teachers as gardeners: thinking, attentiveness and the child in the community of philosophical inquiry.

patricia mary hannam


Biesta raises questions about the relationship between thinking and education. He wonders whether there are dimensions of education that cannot occur through the advancement of thought alone. In this paper I consider this prospect in relation to the community of philosophical enquiry and also take up Biesta's comment about liking gardens in schools. This is not in order to assert a particular analogy between gardens and gardening and the school and teaching, but rather to explore the possibility of there being practical resemblances between the existence of a garden and the human activity of gardening, and how a school should exist and the kinds of activities taking place in schools. By the close of this short paper I will have opened for further discussion the possibility that there may be some resemblances between what teachers and gardeners need to do, for example the attentiveness to uniqueness as well as creative forces outside human control. I show there is already an awareness of these concerns present in Anne Sharp’s writing and close by discussing the implications for this in terms of the role of the teacher in the community of philosophical inquiry.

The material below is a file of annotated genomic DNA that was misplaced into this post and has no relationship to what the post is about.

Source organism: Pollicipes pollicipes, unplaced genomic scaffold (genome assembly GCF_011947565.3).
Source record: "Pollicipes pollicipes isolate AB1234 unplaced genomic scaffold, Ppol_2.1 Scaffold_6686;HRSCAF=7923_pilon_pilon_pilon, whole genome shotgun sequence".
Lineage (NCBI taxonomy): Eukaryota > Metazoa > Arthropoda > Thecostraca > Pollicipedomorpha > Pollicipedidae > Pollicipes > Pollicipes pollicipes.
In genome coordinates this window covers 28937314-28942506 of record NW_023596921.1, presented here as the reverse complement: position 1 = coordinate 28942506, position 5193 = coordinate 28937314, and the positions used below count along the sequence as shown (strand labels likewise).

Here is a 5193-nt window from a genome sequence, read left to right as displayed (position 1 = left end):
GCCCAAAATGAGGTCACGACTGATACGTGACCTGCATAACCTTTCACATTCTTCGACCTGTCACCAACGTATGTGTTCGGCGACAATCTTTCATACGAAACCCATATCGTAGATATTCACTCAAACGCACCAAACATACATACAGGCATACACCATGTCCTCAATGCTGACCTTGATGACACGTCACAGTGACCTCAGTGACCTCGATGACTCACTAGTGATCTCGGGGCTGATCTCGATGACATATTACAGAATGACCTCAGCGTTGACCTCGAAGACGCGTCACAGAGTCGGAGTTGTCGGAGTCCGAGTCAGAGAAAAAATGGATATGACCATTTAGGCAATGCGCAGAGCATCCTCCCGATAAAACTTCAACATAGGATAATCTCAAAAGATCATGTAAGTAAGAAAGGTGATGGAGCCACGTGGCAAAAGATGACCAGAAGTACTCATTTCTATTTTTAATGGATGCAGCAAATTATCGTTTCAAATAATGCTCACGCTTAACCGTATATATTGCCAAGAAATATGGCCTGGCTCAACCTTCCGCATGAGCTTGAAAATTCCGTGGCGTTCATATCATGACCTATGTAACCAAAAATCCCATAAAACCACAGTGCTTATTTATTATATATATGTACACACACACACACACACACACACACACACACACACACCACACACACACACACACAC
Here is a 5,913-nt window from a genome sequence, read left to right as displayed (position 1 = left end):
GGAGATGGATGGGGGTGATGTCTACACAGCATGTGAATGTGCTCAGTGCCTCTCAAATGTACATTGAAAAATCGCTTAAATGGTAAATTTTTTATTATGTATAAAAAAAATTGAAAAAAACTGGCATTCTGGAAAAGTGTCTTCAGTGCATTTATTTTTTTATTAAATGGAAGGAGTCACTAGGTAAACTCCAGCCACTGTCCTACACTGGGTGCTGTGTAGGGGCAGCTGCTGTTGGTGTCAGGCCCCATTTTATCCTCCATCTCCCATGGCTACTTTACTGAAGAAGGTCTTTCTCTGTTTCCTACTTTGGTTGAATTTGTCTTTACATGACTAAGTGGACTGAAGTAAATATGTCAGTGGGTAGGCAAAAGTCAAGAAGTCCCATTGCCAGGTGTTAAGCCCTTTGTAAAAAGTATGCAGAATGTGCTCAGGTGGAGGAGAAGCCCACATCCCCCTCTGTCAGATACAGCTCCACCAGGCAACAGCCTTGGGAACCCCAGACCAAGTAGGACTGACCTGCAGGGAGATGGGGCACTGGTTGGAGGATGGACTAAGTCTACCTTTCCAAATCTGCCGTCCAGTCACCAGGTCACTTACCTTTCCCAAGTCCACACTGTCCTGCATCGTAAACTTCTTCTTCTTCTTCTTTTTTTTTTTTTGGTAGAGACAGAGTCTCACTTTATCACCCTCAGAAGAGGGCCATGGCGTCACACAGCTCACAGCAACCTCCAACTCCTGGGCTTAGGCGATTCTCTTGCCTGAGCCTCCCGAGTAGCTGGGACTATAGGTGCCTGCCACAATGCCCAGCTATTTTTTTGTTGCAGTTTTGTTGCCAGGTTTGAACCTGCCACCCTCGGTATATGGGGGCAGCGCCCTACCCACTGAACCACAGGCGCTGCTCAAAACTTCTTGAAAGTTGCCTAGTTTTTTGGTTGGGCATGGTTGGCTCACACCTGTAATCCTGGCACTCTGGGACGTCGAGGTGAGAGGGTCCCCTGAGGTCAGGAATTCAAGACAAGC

thinking; education; attention; uniqueness,

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DOI: https://doi.org/10.12957/childphilo.2017.29987


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